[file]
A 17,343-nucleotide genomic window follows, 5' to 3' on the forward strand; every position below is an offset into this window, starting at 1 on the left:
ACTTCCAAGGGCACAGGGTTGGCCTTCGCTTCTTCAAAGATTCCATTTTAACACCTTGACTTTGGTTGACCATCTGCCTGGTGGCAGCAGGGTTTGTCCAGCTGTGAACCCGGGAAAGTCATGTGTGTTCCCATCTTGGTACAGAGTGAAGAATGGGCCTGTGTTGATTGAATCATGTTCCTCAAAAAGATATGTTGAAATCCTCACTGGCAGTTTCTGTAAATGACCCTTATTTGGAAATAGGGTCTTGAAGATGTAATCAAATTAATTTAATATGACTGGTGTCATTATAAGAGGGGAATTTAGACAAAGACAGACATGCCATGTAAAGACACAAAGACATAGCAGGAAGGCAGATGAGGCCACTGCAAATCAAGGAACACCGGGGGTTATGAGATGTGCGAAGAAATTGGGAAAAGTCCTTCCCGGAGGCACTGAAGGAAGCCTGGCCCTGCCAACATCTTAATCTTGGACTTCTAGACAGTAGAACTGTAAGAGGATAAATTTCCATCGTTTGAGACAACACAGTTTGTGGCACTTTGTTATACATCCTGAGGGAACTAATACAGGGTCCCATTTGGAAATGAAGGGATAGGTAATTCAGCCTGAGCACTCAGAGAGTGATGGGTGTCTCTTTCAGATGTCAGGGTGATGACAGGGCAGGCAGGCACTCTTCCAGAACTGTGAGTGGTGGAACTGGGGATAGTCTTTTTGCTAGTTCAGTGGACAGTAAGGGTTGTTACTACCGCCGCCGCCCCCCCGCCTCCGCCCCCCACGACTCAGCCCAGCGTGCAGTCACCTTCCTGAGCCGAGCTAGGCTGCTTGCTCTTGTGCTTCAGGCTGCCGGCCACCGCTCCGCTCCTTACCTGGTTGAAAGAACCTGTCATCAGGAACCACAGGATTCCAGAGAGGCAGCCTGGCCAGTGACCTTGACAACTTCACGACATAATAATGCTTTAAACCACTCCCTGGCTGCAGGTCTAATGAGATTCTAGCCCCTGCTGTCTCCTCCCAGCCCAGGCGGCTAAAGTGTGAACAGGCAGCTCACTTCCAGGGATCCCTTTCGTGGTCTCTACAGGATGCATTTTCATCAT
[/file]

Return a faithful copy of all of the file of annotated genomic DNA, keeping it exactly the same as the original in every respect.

A 17,343-nucleotide genomic window follows, 5' to 3' on the forward strand; every position below is an offset into this window, starting at 1 on the left:
ACTTCCAAGGGCACAGGGTTGGCCTTCGCTTCTTCAAAGATTCCATTTTAACACCTTGACTTTGGTTGACCATCTGCCTGGTGGCAGCAGGGTTTGTCCAGCTGTGAACCCGGGAAAGTCATGTGTGTTCCCATCTTGGTACAGAGTGAAGAATGGGCCTGTGTTGATTGAATCATGTTCCTCAAAAAGATATGTTGAAATCCTCACTGGCAGTTTCTGTAAATGACCCTTATTTGGAAATAGGGTCTTGAAGATGTAATCAAATTAATTTAATATGACTGGTGTCATTATAAGAGGGGAATTTAGACAAAGACAGACATGCCATGTAAAGACACAAAGACATAGCAGGAAGGCAGATGAGGCCACTGCAAATCAAGGAACACCGGGGGTTATGAGATGTGCGAAGAAATTGGGAAAAGTCCTTCCCGGAGGCACTGAAGGAAGCCTGGCCCTGCCAACATCTTAATCTTGGACTTCTAGACAGTAGAACTGTAAGAGGATAAATTTCCATCGTTTGAGACAACACAGTTTGTGGCACTTTGTTATACATCCTGAGGGAACTAATACAGGGTCCCATTTGGAAATGAAGGGATAGGTAATTCAGCCTGAGCACTCAGAGAGTGATGGGTGTCTCTTTCAGATGTCAGGGTGATGACAGGGCAGGCAGGCACTCTTCCAGAACTGTGAGTGGTGGAACTGGGGATAGTCTTTTTGCTAGTTCAGTGGACAGTAAGGGTTGTTACTACCGCCGCCGCCCCCCCGCCTCCGCCCCCCACGACTCAGCCCAGCGTGCAGTCACCTTCCTGAGCCGAGCTAGGCTGCTTGCTCTTGTGCTTCAGGCTGCCGGCCACCGCTCCGCTCCTTACCTGGTTGAAAGAACCTGTCATCAGGAACCACAGGATTCCAGAGAGGCAGCCTGGCCAGTGACCTTGACAACTTCACGACATAATAATGCTTTAAACCACTCCCTGGCTGCAGGTCTAATGAGATTCTAGCCCCTGCTGTCTCCTCCCAGCCCAGGCGGCTAAAGTGTGAACAGGCAGCTCACTTCCAGGGATCCCTTTCGTGGTCTCTACAGGATGCATTTTCATCAT